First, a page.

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Progress Toward Global Eradication of Poliomyelitis, 1996

Substantial progress was achieved during 1996 to further implement the World Health Organization (WHO)-recommended strategies for the global eradication of poliomyelitis (1). An international coalition of partners supporting the eradication effort in countries with endemic polio includes WHO, Rotary International, CDC, United Nations Children's Fund, and governments of countries with and without endemic polio. This report updates progress toward global polio eradication based on information available at WHO as of April 30, 1997. Progress in Implementing Strategies

Routine vaccination. Global coverage with three doses of oral poliovirus vaccine (OPV3) among infants aged less than 1 year in 1996 was 81% (compared with 83% in 1995). OPV3 coverage was greater than 80% in all WHO regions except the African Region (AFR). In AFR, coverage increased from 32% in 1988 to 58% in 1995 and to 60% in 1996.

Supplementary vaccination. In 1996, a total of 82 countries conducted National Immunization Days (NIDs) * (compared with 62 countries in 1995); since 1985, a cumulative total of 92 countries have conducted NIDs (Figure_1). Globally, during 1996, approximately 419 million children aged less than 5 years (approximately two thirds of the world's children aged less than 5 years) received oral poliovirus vaccine (OPV) during NIDs. By the end of 1996, all countries in Asia and Europe with endemic polio had conducted NIDs; globally, 17 countries with endemic polio had not conducted NIDs (15 of 42 countries in AFR with endemic polio and two of 23 countries with endemic polio in the Eastern Mediterranean Region {EMR}). In addition, four countries in AFR conducted Subnational Immunization Days in 1996 in preparation for NIDs in 1997.

To rapidly interrupt poliovirus transmission and ensure coverage of migrant populations in border areas, NIDs in 1996 were coordinated between countries and among WHO regions. "Operation MECACAR" synchronized NIDs among 18 countries of the European Region (EUR) and EMR and achieved vaccination coverage of 95% (58 million children) (2). NIDs conducted during December 1996 and January 1997 provided vaccination with OPV to 257 million children aged less than 5 years in Bangladesh, Bhutan, India, Myanmar, Nepal, Thailand (in the South East Asia Region {SEAR}), People's Republic of China, Vietnam (in the Western Pacific Region {WPR}), and Pakistan (in EMR). In India, the first round of NIDs in December 1996 achieved vaccination coverage of 117 million children aged less than 5 years, and the second round in January 1997 achieved vaccination coverage of 127 million children -- this round was the largest vaccination campaign ever conducted. NIDs were conducted in 27 countries in Africa during 1996 as part of the "Kick Polio out of Africa" campaign; this campaign targeted three fourths of children aged less than 5 years living in sub-Saharan Africa (approximately 74 million children) (3). In AFR, all countries with endemic polio except Democratic Republic of Congo (formerly Zaire) plan to conduct NIDs in 1997 (3).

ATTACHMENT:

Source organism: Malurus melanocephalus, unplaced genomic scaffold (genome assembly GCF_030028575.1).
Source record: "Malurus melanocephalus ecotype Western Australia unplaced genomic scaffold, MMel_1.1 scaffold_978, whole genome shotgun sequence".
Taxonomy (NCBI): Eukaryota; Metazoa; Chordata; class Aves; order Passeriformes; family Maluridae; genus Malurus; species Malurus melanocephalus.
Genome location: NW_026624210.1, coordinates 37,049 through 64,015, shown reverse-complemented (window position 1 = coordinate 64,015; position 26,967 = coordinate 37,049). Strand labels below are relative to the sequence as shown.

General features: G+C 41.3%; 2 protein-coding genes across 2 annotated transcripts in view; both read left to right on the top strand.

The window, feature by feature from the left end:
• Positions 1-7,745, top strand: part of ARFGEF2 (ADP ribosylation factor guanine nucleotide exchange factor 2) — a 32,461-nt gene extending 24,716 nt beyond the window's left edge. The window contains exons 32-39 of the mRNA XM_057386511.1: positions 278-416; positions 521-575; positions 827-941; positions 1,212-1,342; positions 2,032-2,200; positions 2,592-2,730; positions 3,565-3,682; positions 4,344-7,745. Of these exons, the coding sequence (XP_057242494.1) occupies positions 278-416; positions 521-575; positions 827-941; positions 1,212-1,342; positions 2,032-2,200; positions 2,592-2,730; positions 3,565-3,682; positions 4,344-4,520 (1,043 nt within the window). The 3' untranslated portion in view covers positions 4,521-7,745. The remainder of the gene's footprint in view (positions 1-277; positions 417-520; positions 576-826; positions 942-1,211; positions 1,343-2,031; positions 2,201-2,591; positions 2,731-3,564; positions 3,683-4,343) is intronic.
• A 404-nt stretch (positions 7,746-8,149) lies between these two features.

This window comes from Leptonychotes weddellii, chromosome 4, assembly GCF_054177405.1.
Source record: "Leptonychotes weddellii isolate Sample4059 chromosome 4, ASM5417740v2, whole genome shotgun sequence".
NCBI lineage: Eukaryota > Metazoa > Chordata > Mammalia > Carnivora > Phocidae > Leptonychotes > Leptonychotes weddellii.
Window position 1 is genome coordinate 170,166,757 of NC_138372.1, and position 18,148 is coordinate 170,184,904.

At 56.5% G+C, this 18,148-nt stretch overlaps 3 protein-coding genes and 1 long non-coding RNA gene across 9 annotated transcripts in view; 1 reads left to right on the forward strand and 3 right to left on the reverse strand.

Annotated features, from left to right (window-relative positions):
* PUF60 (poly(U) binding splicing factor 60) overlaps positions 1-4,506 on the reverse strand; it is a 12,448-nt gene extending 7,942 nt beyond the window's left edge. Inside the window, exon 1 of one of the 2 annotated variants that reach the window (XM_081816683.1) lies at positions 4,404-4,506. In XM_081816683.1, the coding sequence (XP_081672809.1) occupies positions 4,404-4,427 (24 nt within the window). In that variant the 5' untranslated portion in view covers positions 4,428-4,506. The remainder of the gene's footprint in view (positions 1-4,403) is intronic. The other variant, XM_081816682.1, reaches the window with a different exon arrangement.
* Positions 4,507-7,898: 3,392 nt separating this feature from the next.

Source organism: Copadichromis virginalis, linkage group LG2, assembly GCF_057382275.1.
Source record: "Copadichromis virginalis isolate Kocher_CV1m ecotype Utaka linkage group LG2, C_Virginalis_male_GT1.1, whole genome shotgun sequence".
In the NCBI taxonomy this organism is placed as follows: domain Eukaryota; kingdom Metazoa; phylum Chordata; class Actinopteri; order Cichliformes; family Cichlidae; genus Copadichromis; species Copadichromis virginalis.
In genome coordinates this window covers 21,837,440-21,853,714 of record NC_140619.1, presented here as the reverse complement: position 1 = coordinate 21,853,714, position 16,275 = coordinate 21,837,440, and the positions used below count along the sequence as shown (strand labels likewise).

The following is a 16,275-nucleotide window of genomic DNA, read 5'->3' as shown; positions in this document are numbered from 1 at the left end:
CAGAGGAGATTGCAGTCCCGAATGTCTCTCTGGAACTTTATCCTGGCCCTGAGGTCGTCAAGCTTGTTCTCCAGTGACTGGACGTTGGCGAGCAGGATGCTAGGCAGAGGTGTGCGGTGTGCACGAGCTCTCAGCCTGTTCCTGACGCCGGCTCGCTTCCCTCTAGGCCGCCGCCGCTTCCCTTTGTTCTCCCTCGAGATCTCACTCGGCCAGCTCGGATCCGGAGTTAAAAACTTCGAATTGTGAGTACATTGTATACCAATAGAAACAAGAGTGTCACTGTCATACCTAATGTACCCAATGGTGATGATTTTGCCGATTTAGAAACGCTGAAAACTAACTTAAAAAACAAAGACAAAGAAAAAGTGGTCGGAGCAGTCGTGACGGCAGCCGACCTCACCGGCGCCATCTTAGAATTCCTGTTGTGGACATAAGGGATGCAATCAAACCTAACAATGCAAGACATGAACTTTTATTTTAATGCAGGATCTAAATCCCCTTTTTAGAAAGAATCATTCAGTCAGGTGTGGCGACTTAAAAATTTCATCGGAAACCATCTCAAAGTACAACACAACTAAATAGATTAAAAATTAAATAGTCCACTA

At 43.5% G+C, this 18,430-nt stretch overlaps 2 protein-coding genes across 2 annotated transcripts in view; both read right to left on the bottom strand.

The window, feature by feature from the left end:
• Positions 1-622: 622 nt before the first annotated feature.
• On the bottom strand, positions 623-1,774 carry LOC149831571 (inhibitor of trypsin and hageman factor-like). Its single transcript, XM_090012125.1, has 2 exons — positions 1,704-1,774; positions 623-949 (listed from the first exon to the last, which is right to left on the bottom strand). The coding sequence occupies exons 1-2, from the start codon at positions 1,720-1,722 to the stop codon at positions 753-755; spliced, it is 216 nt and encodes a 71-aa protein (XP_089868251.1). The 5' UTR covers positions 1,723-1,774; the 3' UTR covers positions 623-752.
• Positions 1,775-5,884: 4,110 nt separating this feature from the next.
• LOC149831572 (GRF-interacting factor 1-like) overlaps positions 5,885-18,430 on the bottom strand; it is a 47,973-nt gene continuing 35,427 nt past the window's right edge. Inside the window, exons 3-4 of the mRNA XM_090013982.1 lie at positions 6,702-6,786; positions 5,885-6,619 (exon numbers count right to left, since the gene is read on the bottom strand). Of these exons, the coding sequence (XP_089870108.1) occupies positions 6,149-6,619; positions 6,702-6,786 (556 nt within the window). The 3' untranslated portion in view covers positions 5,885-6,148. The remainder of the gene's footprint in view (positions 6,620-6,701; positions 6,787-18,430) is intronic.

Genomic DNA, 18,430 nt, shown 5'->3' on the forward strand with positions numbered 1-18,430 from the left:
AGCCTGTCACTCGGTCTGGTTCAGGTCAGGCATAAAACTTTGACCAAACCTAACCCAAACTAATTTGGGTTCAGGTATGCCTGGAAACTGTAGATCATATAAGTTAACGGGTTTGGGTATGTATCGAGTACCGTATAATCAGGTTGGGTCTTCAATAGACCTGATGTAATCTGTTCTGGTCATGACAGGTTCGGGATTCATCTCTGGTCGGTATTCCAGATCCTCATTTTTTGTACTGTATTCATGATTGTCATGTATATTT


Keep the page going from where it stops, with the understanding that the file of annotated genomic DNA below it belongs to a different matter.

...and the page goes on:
Mopping-up vaccination. Targeted supplementary house-to-house vaccination activities ("mopping-up" campaigns) were conducted in high-risk areas (areas identified as potential or known foci of continued poliovirus transmission based on surveillance for acute flaccid paralysis {AFP}). During 1995-1996, mopping-up vaccination in Yunnan Province, China, targeted approximately 3 million children aged less than 5 years. This campaign focused primarily on counties bordering Myanmar; these counties were targeted because of the identification of four imported cases from Myanmar in persons who were excreting wild poliovirus.